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Easy Rider at 50

A relook at the cinema classic on motorcycling lifestyle and freedom

by Blue Miller, 100% Biker Magazine, England

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On 4th September 1969, a film was released in the United Kingdom that would have more effect on our little world of custom motorcycling than any other. It was, of course, Easy Rider.


Almost exactly fifty years later, it still resonates with us, although its language and ethos may have dated over those five decades. But, with hindsight, was it really as revolutionary as history has made it out to be?


Well, yes. Yes, it was, and on a number of levels. For a start, it was the first film to show bikers and hippies getting along, respecting each other’s value and being essentially on the same side. There had been biker ‘flicks’ before Easy Rider but, in the main, they showed bikers to either be violent outliers or simply forming their own societies which weren’t actually so far removed in structure from mainstream life.



If you are one of the few people who’ve never seen Easy Rider, here’s the swiftest of all synopses. Two guys do a big drug deal in LA and then set out across country in search of spiritual truth. Along the way they meet hippies and ranchers who are good and small town locals who are bad. The guy who hooks up with them gets killed. They get to New Orleans and take acid. They head out east and are shot by rednecks in a truck.


But that’s putting it in the simplest of terms. The message of Easy Rider is how tough it is live outside the mainstream and how infuriated and angered the members of that mainstream will become if you try to throw off those shackles. Every character in Easy Rider who attempts to pursue their version of freedom comes to grief – the two main protagonists, Wyatt and Billy; George the alcoholic lawyer working for the American Civil Liberties Union; the members of the commune where Wyatt and Billy stay. Far from being a safe alternative haven, when they visit the commune they find it is being destroyed by people freeloading, while it’s pointed out that the crops these ‘city people’ have planted will fail. Again, there’s that idea that you can’t defy society’s norms – city people have no place trying to make their way in the countryside. Wyatt and Billy sleep under the stars not because they have some dreamy idea of freedom, but because even low rent motels won’t give them a room. It’s Jack Nicholson as George who sums up the whole premise of the film when he says; “What you represent to them is freedom. ’Course don’t ever tell anybody that they’re not free, ’cause then they’re gonna get real busy killin’ and maimin’ to prove to you that they are.”



But the film itself represented a move away from the studio system which had dominated the film industry for decades. It was incredibly rare for independent filmmakers to have a chance to create a movie – or certainly one that would be shown in mainstream cinemas – away from the control of a major studio. Yet it was that very studio system which actually inspired Peter Fonda with the idea of Easy Rider. While promoting Roger Corman’s film The Trip in 1967, Fonda listened to a speech by Jack Valenti, President of the Motion Picture Association of America as he addressed Canadian theatre owners. Valenti asserted that Hollywood should stop making films that contained sex, violence and drugs and produce more family movies like Doctor Doolittle. Fonda went back to his hotel room, mused on Valenti’s words and decided to make a film which contained a lot of sex, violence and drugs. He’d even throw in motorcycles. There and then, in the early hours of the morning, he rang Dennis Hopper. Hopper agreed to star in and direct the movie and the rest is history.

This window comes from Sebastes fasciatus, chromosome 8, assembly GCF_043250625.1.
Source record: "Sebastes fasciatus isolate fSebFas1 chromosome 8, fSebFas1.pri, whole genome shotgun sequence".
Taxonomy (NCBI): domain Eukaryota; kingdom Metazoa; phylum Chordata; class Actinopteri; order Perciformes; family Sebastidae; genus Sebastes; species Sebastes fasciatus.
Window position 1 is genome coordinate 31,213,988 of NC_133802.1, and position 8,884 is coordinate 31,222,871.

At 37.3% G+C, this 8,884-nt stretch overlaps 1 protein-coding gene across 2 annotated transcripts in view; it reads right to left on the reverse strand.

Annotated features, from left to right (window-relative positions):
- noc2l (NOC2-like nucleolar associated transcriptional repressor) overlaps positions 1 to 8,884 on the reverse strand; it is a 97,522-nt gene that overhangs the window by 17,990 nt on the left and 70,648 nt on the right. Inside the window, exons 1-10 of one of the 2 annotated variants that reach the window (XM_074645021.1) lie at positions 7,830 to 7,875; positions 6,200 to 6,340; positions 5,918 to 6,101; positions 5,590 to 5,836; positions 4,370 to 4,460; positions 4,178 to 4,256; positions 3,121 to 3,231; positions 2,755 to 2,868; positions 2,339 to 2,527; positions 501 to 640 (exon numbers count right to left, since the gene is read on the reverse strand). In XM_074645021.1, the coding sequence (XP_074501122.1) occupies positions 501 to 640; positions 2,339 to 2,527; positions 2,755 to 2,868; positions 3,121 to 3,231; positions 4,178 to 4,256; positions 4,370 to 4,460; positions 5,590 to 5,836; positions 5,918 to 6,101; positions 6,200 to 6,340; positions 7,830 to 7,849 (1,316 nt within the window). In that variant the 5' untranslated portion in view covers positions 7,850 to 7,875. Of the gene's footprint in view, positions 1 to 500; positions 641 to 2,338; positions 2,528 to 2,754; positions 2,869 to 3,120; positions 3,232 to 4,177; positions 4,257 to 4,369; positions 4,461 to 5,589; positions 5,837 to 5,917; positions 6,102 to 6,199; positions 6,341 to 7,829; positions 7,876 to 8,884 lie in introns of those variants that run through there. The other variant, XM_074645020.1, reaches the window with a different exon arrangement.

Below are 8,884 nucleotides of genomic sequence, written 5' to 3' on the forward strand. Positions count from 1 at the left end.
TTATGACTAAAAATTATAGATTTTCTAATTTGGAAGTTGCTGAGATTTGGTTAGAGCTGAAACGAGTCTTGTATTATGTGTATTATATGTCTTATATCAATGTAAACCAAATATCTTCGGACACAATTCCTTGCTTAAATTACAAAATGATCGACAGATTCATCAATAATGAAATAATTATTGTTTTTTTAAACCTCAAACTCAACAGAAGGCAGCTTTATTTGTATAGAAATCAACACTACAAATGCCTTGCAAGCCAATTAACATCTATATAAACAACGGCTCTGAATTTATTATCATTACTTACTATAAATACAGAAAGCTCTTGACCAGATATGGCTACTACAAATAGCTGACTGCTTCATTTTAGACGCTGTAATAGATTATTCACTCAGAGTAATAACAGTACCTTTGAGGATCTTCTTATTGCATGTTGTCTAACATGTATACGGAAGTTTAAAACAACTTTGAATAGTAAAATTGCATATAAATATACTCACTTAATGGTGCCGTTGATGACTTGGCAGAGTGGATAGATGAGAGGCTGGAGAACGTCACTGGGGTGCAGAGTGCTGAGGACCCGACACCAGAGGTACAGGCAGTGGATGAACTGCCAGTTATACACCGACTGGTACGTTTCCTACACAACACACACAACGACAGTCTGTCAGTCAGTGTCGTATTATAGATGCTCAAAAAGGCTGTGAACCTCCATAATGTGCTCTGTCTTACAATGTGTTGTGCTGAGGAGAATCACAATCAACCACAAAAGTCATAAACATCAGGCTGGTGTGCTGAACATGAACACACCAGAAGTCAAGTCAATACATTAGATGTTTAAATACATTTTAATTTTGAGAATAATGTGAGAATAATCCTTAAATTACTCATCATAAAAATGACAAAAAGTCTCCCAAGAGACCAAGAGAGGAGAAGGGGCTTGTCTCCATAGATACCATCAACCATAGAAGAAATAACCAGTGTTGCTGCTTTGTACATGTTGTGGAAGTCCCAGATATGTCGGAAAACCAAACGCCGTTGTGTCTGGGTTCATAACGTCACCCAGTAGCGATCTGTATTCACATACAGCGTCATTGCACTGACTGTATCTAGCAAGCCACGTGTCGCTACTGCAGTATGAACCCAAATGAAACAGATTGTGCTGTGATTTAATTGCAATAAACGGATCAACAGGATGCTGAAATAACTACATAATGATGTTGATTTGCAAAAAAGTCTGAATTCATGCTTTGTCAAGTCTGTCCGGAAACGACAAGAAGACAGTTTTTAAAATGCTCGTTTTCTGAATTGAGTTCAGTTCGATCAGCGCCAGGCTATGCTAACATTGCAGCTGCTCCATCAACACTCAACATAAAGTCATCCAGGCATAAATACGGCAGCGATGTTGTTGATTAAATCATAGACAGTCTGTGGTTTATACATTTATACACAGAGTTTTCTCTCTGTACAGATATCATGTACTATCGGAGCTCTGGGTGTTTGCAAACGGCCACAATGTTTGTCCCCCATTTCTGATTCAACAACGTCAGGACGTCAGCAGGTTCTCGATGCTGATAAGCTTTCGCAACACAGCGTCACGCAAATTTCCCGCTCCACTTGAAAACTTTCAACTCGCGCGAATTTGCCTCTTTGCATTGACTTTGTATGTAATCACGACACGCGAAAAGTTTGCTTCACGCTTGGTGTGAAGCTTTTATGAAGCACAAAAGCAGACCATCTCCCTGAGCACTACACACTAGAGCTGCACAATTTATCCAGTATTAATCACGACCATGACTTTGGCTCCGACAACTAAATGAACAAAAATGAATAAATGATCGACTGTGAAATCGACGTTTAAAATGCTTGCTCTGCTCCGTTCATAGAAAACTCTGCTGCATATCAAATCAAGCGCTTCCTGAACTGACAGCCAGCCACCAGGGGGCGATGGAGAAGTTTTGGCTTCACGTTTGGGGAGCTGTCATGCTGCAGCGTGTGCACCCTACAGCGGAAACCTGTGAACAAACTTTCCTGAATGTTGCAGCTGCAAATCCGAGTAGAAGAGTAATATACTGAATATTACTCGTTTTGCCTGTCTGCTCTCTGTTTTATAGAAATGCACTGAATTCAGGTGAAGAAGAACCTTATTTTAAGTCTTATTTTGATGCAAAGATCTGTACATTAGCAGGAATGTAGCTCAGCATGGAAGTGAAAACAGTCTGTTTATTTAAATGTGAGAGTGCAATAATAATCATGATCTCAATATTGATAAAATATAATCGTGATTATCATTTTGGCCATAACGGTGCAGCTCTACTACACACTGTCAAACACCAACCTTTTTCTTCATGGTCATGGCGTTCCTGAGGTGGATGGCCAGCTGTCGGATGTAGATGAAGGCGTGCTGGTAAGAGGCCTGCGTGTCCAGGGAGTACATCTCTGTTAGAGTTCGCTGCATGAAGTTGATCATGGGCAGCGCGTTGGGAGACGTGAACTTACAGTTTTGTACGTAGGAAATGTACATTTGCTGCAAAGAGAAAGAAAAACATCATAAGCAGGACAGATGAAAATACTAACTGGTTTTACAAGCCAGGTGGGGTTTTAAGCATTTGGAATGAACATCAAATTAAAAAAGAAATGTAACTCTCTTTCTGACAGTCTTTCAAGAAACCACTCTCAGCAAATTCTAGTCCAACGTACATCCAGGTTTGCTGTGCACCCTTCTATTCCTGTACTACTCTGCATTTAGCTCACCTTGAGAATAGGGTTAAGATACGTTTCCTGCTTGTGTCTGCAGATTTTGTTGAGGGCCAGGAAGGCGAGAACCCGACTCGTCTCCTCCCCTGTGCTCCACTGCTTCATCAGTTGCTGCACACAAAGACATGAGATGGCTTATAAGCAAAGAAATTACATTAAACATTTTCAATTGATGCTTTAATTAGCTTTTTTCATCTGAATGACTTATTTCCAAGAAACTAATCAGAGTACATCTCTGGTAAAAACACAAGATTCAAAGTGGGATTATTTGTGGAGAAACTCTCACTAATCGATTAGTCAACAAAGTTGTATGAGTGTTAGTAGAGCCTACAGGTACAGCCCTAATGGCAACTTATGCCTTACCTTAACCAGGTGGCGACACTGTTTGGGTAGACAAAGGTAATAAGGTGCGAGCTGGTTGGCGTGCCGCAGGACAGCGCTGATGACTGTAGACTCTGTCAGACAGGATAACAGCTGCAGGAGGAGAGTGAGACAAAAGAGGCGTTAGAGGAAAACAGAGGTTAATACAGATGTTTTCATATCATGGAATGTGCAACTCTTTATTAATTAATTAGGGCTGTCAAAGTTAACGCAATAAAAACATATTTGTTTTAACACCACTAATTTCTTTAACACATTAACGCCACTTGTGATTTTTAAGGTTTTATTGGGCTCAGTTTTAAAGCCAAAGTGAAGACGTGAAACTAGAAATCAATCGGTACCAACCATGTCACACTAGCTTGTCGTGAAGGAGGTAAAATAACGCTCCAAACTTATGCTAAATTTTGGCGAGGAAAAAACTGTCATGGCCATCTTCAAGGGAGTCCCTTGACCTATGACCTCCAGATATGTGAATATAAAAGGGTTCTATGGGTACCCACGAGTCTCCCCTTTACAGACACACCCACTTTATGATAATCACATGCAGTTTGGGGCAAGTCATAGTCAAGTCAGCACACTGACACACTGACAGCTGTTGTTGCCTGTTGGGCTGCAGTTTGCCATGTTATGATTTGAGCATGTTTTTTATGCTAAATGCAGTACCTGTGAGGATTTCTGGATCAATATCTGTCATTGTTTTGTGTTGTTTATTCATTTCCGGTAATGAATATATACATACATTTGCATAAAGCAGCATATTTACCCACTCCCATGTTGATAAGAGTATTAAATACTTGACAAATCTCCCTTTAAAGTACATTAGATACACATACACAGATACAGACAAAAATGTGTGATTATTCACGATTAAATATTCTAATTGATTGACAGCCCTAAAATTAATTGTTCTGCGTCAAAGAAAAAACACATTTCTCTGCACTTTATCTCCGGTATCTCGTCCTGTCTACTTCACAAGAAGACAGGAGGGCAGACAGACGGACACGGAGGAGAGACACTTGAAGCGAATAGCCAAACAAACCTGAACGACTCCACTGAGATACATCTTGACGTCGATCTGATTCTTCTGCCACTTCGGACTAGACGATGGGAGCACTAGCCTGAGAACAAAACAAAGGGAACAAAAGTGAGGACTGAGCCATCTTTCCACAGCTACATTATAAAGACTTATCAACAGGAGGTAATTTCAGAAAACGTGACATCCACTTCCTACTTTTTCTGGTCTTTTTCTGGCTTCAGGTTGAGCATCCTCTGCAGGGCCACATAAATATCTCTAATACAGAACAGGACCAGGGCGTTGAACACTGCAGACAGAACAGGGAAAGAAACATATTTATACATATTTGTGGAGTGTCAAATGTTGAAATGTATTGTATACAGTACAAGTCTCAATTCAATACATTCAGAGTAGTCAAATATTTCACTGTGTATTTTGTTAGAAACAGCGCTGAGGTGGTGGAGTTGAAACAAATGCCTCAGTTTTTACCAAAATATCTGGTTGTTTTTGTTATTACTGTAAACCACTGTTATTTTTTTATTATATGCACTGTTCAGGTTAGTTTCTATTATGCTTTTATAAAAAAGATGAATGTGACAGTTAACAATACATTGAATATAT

Well, not quite. Nothing about the making of Easy Rider was easy. Ask any of the main five protagonists – Fonda, Hopper, Nicholson, writer Terry Southern, cinematographer Laszlo Kovacs – and they would each have a different version of events (and you can’t ask them as all except Jack Nicholson, are now dead, making a definitive story impossible). Far from being the companionable friends portrayed on screen, Fonda and Hopper fought constantly during filming and, indeed, afterwards. When Hopper died in 2010, Fonda was barred from his funeral. They would argue for years over who had actually written the film, both cutting Terry Southern – who had contributed much of the writing – out of the picture.


Unusually for a major motion picture, much of the dialogue was adlibbed. To 21st century eyes, much of it now seems desperately old-fashioned and cliched, but it was Jack Nicholson’s ability to take an idea and the barebones of a script and spin it into a monologue that really brought Easy Rider together and, even today, makes it relevant. Surprisingly, he is on the screen for just seventeen minutes of the film’s ninety-five minute running time.